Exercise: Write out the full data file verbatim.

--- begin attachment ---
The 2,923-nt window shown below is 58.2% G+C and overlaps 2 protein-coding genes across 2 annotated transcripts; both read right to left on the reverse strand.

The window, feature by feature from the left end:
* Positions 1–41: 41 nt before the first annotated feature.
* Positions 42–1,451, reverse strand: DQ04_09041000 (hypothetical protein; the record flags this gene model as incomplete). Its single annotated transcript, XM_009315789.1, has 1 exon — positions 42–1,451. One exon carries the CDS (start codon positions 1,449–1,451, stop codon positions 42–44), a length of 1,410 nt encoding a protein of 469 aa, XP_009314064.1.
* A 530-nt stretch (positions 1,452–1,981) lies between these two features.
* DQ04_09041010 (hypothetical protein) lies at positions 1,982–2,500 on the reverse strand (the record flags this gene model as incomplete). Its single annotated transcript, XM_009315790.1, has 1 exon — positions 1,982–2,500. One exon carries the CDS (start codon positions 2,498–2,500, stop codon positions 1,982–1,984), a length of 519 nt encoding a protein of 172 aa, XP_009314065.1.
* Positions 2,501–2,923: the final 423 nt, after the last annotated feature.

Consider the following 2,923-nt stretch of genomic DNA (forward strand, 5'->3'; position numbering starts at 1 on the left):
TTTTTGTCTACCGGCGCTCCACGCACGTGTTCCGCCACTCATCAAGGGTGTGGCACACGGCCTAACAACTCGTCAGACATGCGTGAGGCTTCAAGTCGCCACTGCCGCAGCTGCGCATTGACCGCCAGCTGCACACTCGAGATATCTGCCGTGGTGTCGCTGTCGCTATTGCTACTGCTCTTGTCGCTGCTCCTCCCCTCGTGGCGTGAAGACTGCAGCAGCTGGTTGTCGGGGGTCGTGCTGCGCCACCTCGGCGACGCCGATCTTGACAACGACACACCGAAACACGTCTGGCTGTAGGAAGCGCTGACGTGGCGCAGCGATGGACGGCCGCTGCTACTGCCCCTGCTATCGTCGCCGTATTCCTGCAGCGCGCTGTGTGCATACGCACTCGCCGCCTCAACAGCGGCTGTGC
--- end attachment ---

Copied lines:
The 2,923-nt window shown below is 58.2% G+C and overlaps 2 protein-coding genes across 2 annotated transcripts; both read right to left on the reverse strand.

The window, feature by feature from the left end:
* Positions 1–41: 41 nt before the first annotated feature.
* Positions 42–1,451, reverse strand: DQ04_09041000 (hypothetical protein; the record flags this gene model as incomplete). Its single annotated transcript, XM_009315789.1, has 1 exon — positions 42–1,451. One exon carries the CDS (start codon positions 1,449–1,451, stop codon positions 42–44), a length of 1,410 nt encoding a protein of 469 aa, XP_009314064.1.
* A 530-nt stretch (positions 1,452–1,981) lies between these two features.
* DQ04_09041010 (hypothetical protein) lies at positions 1,982–2,500 on the reverse strand (the record flags this gene model as incomplete). Its single annotated transcript, XM_009315790.1, has 1 exon — positions 1,982–2,500. One exon carries the CDS (start codon positions 2,498–2,500, stop codon positions 1,982–1,984), a length of 519 nt encoding a protein of 172 aa, XP_009314065.1.
* Positions 2,501–2,923: the final 423 nt, after the last annotated feature.

Consider the following 2,923-nt stretch of genomic DNA (forward strand, 5'->3'; position numbering starts at 1 on the left):
TTTTTGTCTACCGGCGCTCCACGCACGTGTTCCGCCACTCATCAAGGGTGTGGCACACGGCCTAACAACTCGTCAGACATGCGTGAGGCTTCAAGTCGCCACTGCCGCAGCTGCGCATTGACCGCCAGCTGCACACTCGAGATATCTGCCGTGGTGTCGCTGTCGCTATTGCTACTGCTCTTGTCGCTGCTCCTCCCCTCGTGGCGTGAAGACTGCAGCAGCTGGTTGTCGGGGGTCGTGCTGCGCCACCTCGGCGACGCCGATCTTGACAACGACACACCGAAACACGTCTGGCTGTAGGAAGCGCTGACGTGGCGCAGCGATGGACGGCCGCTGCTACTGCCCCTGCTATCGTCGCCGTATTCCTGCAGCGCGCTGTGTGCATACGCACTCGCCGCCTCAACAGCGGCTGTGC